William Hazlitt

George Ticknor; Journal Entry, 1819; Life, Letters, and Journals of George Ticknor (1876) 1:293-94.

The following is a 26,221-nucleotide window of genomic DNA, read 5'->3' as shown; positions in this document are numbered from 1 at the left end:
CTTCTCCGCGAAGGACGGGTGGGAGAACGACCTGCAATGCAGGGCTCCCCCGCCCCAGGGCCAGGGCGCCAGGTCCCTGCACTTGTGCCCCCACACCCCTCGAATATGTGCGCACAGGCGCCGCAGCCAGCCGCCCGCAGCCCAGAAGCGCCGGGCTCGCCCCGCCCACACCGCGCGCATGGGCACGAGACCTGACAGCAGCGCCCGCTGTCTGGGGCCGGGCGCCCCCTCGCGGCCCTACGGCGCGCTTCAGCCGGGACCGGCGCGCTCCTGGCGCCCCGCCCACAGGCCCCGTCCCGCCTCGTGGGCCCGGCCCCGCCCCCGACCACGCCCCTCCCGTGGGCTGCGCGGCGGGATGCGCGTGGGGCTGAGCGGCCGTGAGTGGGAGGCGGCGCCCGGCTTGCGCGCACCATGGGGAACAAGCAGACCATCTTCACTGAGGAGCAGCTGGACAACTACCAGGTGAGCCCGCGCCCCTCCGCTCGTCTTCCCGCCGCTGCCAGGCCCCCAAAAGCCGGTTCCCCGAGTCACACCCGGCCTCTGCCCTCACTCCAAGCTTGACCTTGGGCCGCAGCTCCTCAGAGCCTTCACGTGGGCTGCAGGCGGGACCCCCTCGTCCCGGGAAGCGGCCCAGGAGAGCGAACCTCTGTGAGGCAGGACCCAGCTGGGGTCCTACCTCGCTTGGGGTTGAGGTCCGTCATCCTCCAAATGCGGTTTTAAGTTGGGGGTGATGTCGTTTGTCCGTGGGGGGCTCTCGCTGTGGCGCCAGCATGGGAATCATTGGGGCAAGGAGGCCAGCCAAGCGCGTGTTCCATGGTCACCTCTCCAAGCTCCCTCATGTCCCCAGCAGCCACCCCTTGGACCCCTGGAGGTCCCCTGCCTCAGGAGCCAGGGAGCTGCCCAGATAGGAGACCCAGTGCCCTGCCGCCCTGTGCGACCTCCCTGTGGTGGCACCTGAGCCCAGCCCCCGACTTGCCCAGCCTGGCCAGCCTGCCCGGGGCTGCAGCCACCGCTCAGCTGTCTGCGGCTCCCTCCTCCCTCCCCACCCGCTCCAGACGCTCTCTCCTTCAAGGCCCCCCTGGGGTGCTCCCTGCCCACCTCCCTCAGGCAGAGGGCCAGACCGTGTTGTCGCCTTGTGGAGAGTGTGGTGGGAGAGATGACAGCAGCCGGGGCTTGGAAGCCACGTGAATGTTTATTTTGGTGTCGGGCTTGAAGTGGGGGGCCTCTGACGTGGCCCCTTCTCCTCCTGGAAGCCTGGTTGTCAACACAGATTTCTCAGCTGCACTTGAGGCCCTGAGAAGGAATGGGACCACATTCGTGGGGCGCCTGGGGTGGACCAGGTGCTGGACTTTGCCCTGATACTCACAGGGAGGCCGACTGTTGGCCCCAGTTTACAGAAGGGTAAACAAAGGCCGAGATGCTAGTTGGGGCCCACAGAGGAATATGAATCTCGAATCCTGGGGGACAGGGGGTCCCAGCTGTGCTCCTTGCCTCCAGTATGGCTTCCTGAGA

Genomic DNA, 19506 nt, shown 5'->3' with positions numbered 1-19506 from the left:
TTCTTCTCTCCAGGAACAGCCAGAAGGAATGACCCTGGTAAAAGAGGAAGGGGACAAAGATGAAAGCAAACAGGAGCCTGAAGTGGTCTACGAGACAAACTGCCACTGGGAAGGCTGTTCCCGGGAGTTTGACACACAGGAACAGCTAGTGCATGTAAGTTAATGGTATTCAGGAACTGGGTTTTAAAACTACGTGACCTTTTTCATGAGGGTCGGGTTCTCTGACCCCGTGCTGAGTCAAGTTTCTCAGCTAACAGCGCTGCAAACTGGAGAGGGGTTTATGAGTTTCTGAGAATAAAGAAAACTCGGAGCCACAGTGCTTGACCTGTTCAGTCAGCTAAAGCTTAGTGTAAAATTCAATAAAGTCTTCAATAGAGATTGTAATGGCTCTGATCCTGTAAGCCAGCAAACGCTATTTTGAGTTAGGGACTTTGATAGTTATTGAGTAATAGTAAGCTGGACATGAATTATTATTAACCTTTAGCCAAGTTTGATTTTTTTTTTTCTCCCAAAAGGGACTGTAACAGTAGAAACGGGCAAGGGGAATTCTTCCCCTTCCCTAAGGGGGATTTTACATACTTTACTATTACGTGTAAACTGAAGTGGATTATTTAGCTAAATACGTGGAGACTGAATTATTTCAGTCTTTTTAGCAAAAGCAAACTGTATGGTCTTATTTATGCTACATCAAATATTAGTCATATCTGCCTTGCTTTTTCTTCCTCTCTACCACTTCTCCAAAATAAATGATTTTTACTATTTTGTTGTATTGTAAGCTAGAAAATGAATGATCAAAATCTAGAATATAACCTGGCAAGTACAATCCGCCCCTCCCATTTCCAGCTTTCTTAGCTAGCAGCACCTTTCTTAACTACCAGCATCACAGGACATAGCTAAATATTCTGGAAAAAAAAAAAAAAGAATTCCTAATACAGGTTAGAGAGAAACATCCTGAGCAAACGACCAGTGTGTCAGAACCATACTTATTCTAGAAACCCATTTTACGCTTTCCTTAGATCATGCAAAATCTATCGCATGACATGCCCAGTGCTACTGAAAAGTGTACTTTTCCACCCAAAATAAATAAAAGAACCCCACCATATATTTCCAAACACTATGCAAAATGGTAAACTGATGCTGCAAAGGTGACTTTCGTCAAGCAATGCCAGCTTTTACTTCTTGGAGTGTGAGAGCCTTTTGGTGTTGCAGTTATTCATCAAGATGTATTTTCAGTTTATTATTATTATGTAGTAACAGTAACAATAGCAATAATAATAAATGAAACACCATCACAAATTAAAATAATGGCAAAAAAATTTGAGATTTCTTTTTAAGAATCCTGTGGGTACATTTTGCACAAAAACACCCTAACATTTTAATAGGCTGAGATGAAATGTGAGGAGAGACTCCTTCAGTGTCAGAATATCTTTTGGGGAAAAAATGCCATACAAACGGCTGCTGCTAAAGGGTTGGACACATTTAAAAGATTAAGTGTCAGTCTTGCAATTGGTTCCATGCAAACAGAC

I found Hazlitt living in Milton's house, the very one where he dictated his "Paradise Lost," and occupying the room where, tradition says, he kept the organ on which he loved to play. I should rather say Hazlitt sat in it, for, excepting his table, three chairs, and an old picture, this enormous room was empty and unoccupied. It was whitewashed, and all over the walls he had written in pencil short scraps of brilliant thoughts and phrases, half-lines of poetry, references, etc., in the nature of a commonplace-book. His conversation was much of the same kind, generally in short sentences, quick and pointed, dealing much in allusions, and relying a good deal on them for success; as, when he said, with apparent satisfaction, that Curran was the Homer of blackguards, and afterwards, when the political state of the world came up, said of the Emperor Alexander, that "he is the Sir Charles Grandison of Europe." On the whole, he was more amusing than interesting, and his nervous manner shows that this must be his character. He is now nearly forty, and, when quite young, lived several years in America, chiefly in Virginia, but a little while at our Dorchester....